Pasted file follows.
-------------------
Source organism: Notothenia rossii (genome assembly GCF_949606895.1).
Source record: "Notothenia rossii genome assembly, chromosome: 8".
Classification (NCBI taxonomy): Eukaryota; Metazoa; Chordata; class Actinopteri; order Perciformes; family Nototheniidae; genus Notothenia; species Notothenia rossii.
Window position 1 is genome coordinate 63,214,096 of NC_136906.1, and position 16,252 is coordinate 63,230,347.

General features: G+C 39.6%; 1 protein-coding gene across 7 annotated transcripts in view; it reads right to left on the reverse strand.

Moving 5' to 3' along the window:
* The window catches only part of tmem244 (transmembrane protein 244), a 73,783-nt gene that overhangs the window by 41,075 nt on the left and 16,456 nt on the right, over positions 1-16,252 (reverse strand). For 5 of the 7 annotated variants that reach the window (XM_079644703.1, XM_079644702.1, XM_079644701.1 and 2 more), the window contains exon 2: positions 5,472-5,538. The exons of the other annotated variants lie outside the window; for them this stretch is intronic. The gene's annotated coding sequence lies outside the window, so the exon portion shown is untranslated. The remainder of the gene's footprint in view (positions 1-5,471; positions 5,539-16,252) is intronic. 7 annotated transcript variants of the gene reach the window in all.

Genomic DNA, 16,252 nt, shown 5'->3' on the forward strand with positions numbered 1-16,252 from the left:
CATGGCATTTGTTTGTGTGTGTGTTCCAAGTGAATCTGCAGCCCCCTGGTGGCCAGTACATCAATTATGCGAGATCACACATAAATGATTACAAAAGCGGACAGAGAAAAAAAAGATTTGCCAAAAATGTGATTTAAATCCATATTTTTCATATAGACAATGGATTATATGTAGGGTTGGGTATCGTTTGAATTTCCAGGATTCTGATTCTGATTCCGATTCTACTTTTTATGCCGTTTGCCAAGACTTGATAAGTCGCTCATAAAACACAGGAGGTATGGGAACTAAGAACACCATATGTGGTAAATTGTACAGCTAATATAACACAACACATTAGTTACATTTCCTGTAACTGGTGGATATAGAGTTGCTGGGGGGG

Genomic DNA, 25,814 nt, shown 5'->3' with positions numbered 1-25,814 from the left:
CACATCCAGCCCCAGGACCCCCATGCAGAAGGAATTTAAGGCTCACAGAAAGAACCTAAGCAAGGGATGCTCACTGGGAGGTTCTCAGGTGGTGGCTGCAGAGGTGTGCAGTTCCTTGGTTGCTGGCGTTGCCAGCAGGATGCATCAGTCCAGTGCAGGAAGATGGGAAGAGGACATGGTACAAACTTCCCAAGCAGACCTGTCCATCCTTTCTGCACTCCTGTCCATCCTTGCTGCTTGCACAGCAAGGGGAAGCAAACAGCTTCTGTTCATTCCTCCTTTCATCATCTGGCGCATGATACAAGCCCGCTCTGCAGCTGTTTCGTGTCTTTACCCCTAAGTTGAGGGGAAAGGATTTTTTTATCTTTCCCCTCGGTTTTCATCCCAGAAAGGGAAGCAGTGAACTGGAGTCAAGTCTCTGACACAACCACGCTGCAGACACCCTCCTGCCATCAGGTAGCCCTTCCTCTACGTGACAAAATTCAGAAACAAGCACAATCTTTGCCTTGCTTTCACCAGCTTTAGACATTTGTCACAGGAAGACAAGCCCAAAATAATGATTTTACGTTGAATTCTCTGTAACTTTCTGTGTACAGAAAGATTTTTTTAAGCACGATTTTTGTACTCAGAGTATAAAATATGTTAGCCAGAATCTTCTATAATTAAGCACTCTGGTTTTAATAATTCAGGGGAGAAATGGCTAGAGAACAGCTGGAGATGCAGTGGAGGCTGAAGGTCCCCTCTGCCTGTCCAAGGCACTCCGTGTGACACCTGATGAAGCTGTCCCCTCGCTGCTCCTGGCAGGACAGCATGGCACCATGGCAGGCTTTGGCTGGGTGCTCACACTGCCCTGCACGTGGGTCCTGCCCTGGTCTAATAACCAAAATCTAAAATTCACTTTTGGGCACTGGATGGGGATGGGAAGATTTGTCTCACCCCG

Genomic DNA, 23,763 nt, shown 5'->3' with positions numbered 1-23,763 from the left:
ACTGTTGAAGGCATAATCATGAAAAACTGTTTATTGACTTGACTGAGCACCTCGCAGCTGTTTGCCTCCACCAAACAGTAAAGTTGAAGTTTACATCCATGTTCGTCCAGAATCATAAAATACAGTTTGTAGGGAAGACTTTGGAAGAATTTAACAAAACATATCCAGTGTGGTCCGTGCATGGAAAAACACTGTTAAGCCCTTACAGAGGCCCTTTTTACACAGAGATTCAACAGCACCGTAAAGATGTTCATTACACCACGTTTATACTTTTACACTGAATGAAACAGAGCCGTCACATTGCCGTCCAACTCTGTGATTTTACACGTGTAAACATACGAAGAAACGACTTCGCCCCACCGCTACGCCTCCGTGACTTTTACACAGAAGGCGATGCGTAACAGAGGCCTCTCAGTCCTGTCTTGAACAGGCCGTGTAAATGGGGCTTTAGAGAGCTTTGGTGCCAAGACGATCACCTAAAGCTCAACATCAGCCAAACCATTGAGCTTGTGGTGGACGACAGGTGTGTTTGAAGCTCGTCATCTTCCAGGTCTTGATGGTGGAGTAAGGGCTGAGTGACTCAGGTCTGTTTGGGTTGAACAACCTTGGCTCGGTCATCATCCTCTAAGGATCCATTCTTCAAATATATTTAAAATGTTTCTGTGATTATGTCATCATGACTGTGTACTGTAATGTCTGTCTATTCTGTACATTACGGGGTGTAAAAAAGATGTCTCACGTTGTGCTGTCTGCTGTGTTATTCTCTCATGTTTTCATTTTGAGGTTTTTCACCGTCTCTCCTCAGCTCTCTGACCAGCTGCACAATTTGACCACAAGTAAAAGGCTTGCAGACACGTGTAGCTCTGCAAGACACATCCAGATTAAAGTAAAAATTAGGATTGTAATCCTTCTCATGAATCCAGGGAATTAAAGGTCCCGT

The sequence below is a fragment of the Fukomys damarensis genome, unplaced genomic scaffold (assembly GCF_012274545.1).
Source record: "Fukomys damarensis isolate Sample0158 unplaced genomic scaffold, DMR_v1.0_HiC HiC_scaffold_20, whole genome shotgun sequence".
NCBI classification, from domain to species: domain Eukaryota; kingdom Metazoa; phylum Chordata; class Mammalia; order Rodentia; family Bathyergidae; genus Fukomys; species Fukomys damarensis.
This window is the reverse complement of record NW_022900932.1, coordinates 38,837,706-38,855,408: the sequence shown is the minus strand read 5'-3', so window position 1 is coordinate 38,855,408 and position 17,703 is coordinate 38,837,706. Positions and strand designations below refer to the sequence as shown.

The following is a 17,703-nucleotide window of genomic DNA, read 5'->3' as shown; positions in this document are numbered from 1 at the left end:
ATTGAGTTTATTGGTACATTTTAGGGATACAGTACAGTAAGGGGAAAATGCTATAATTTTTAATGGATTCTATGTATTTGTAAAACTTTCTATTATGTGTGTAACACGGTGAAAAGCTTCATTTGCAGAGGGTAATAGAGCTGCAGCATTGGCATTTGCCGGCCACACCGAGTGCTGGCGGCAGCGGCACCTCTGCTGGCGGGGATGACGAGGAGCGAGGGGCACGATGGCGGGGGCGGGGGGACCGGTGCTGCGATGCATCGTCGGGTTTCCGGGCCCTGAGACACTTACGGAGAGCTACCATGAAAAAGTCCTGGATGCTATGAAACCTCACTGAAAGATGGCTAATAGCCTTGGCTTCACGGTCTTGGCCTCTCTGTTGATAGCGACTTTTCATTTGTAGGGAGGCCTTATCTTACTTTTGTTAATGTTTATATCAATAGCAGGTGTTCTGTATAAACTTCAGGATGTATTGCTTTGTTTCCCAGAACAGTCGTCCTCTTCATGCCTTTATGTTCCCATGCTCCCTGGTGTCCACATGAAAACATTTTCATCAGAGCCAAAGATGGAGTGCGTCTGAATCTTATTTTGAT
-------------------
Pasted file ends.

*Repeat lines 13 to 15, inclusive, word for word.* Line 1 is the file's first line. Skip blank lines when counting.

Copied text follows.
ACTGTTGAAGGCATAATCATGAAAAACTGTTTATTGACTTGACTGAGCACCTCGCAGCTGTTTGCCTCCACCAAACAGTAAAGTTGAAGTTTACATCCATGTTCGTCCAGAATCATAAAATACAGTTTGTAGGGAAGACTTTGGAAGAATTTAACAAAACATATCCAGTGTGGTCCGTGCATGGAAAAACACTGTTAAGCCCTTACAGAGGCCCTTTTTACACAGAGATTCAACAGCACCGTAAAGATGTTCATTACACCACGTTTATACTTTTACACTGAATGAAACAGAGCCGTCACATTGCCGTCCAACTCTGTGATTTTACACGTGTAAACATACGAAGAAACGACTTCGCCCCACCGCTACGCCTCCGTGACTTTTACACAGAAGGCGATGCGTAACAGAGGCCTCTCAGTCCTGTCTTGAACAGGCCGTGTAAATGGGGCTTTAGAGAGCTTTGGTGCCAAGACGATCACCTAAAGCTCAACATCAGCCAAACCATTGAGCTTGTGGTGGACGACAGGTGTGTTTGAAGCTCGTCATCTTCCAGGTCTTGATGGTGGAGTAAGGGCTGAGTGACTCAGGTCTGTTTGGGTTGAACAACCTTGGCTCGGTCATCATCCTCTAAGGATCCATTCTTCAAATATATTTAAAATGTTTCTGTGATTATGTCATCATGACTGTGTACTGTAATGTCTGTCTATTCTGTACATTACGGGGTGTAAAAAAGATGTCTCACGTTGTGCTGTCTGCTGTGTTATTCTCTCATGTTTTCATTTTGAGGTTTTTCACCGTCTCTCCTCAGCTCTCTGACCAGCTGCACAATTTGACCACAAGTAAAAGGCTTGCAGACACGTGTAGCTCTGCAAGACACATCCAGATTAAAGTAAAAATTAGGATTGTAATCCTTCTCATGAATCCAGGGAATTAAAGGTCCCGT

The sequence below is a fragment of the Fukomys damarensis genome, unplaced genomic scaffold (assembly GCF_012274545.1).
Source record: "Fukomys damarensis isolate Sample0158 unplaced genomic scaffold, DMR_v1.0_HiC HiC_scaffold_20, whole genome shotgun sequence".